We all know that a letter from school to a student’s parents means the kid is in trouble, whether for tardiness, failure to turn in homework, acting out, or, now, being fat.
Education officials who decide these fat letters are a good idea operate on three assumptions: one, that being overweight is inherently bad; two, that overweight people can make themselves slim; and three, that singling fat people out will make them lose weight. None of these are true.
Overweight Doesn’t Mean Unhealthy
It is possible to be both fat and healthy. A person can eat a nutritious diet and exercise regularly but still have a high body mass index (BMI). And now I’m going to get really heretical: in some ways, fat may promote health, according to Everyday Feminism.
Fat people live longer than thin people and are more likely to survive cardiac events and not suffer as much blood loss due to treatments such as angioplasty. Fat has even been shown to protect against a variety of problems, including “infections, cancer, lung disease, heart disease, osteoporosis, anemia, high blood pressure, rheumatoid arthritis and type 2 diabetes.” Fat people also have lower rates of emphysema, chronic obstructive pulmonary disease, hip fracture, tuberculosis, anemia, peptic ulcer and chronic bronchitis.
A BMI that is lower than recommended can be as bad as, or even worse than, one that is higher. “The bulk of epidemiological evidence suggests that five pounds ‘underweight’ is more dangerous than 75 pounds ‘overweight.’”
Calories In, Calories Out is a Myth
Most of us understand this simple equation for weight loss: eating fewer calories by changing what you eat, plus burning more calories by exercising, equals losing weight. The only problem is that it doesn’t work. Calorie deficit plans have a success rate of just five percent over five years. The other 95% of people didn’t lose weight at all or couldn’t keep it off.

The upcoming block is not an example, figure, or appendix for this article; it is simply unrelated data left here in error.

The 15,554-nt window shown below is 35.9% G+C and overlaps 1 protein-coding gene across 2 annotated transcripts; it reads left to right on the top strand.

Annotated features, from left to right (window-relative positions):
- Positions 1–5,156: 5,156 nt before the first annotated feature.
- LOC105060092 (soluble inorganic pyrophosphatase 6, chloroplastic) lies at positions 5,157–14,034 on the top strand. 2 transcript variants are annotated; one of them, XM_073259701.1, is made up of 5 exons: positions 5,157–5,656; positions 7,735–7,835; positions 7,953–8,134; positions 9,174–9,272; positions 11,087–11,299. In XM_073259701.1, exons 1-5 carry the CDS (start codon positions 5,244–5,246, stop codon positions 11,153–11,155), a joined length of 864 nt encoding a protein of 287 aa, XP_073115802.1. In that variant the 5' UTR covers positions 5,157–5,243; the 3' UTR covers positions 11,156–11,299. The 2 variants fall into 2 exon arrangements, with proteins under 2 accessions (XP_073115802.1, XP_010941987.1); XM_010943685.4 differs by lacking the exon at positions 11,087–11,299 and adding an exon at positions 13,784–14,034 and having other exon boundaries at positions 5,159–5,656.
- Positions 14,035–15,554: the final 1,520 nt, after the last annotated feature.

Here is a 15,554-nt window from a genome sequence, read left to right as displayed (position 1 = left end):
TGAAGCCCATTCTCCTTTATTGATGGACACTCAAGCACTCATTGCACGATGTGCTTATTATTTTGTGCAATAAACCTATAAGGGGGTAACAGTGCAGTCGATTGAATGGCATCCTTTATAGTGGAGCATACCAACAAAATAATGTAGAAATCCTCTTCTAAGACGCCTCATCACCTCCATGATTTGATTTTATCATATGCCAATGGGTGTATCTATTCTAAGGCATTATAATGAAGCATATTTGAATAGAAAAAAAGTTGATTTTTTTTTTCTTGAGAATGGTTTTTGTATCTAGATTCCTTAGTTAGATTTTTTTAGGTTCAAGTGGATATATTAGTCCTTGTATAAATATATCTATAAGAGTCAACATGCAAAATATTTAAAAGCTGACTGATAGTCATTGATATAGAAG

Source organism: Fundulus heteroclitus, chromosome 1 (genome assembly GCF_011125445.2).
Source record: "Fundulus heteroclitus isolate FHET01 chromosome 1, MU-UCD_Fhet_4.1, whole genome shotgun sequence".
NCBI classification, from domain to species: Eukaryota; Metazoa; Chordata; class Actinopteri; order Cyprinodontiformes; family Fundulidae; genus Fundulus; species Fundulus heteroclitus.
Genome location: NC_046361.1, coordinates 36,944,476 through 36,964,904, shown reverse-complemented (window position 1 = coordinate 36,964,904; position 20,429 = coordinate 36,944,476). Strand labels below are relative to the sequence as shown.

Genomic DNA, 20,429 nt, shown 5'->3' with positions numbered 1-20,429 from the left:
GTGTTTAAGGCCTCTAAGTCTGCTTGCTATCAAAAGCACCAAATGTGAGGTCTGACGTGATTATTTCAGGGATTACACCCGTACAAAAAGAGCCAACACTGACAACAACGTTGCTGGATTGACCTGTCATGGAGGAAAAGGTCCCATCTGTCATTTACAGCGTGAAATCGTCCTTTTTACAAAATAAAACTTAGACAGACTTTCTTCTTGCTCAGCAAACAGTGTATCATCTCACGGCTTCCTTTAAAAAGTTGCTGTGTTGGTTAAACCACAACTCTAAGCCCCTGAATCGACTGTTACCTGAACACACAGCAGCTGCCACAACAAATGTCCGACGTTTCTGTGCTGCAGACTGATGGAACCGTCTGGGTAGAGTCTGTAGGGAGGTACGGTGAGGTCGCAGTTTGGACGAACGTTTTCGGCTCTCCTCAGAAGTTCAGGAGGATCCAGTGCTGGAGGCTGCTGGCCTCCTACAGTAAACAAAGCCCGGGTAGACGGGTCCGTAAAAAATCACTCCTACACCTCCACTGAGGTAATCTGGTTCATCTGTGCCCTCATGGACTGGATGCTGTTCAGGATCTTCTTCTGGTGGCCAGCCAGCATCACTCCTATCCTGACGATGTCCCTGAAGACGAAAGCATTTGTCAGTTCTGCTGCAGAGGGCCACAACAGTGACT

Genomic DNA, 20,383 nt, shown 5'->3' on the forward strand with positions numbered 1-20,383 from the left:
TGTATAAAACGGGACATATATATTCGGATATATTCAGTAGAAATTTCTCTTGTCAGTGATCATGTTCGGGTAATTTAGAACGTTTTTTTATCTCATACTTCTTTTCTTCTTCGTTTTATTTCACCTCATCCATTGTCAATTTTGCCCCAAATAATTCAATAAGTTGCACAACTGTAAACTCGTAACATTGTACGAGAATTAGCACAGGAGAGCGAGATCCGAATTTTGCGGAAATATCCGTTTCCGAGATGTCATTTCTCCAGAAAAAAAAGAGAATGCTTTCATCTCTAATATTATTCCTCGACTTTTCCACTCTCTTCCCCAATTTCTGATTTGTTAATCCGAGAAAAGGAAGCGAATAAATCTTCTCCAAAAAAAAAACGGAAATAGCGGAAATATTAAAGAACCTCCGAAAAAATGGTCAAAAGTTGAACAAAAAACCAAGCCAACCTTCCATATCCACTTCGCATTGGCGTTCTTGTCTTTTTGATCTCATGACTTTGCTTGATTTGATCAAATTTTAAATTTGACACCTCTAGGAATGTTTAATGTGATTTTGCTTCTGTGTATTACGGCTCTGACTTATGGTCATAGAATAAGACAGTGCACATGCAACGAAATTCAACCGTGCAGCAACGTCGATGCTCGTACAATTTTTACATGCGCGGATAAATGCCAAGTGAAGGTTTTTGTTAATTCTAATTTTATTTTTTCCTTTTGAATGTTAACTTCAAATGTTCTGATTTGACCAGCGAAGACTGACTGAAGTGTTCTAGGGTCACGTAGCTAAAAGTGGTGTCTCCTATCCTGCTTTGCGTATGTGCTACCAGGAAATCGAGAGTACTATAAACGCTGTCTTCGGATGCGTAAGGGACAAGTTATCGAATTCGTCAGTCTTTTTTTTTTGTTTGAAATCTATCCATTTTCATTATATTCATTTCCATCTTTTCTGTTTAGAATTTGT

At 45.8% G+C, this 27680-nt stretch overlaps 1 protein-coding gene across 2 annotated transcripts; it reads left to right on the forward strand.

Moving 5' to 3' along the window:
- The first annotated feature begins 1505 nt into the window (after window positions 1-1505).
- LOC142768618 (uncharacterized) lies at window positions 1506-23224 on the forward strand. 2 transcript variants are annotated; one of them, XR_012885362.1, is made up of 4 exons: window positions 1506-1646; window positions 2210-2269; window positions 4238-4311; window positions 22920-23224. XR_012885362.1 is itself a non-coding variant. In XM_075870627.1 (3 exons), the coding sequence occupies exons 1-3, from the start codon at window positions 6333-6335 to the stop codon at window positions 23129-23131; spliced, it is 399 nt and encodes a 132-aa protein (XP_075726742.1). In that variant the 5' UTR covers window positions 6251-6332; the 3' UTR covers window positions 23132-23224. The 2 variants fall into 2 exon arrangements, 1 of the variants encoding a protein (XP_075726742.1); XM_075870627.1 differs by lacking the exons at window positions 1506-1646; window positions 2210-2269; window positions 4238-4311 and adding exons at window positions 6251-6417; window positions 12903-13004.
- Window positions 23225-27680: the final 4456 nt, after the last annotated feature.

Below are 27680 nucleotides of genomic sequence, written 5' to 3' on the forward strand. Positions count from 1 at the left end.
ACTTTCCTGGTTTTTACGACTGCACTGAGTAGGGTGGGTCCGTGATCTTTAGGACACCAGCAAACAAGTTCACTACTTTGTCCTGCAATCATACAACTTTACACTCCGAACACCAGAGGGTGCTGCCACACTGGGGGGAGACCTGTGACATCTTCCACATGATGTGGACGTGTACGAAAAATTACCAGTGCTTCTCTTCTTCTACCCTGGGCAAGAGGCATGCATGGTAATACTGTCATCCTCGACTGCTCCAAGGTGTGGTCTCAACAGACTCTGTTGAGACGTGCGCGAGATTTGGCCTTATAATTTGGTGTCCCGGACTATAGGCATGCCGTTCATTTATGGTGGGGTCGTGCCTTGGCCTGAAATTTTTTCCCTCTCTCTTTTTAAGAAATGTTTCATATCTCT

One reason is that withholding necessary calories means declaring war on your metabolism, and it is a war you will lose. The longer you stay on a reduced calorie diet, the more your metabolism compensates. ”Your body becomes very efficient, and you have to eat less and less to continue to lose weight,” says psychologist Traci Mann. Your body goes into starvation mode and stockpiles fat to protect itself.
Many factors besides calories determine people’s weight, including medications and stress. The federal Centers for Disease Control and Prevention says research suggests that “a sizable portion of the weight variation in adults is due to genetic factors.” Some of us are just born to be big.
A calorie restriction diet can be worse than useless. Dieting can be very bad for one’s health. “A recent study found that people who lost 15% or more of their body weight had an increased risk of death compared to people of the same size who didn’t lose weight.”
Fat Shaming Doesn’t Work
A letter from school telling parents that their kid is too fat could prompt them to get on the kid’s case about it. Actually, that is probably the intended effect. But it’s counterproductive. Wagging a skinny finger at overweight people is more likely to make them gain weight than lose it.
Since the assumptions behind the fat letters from schools are false, there is little argument to be made that the letters are worthwhile. They might actually be counterproductive.
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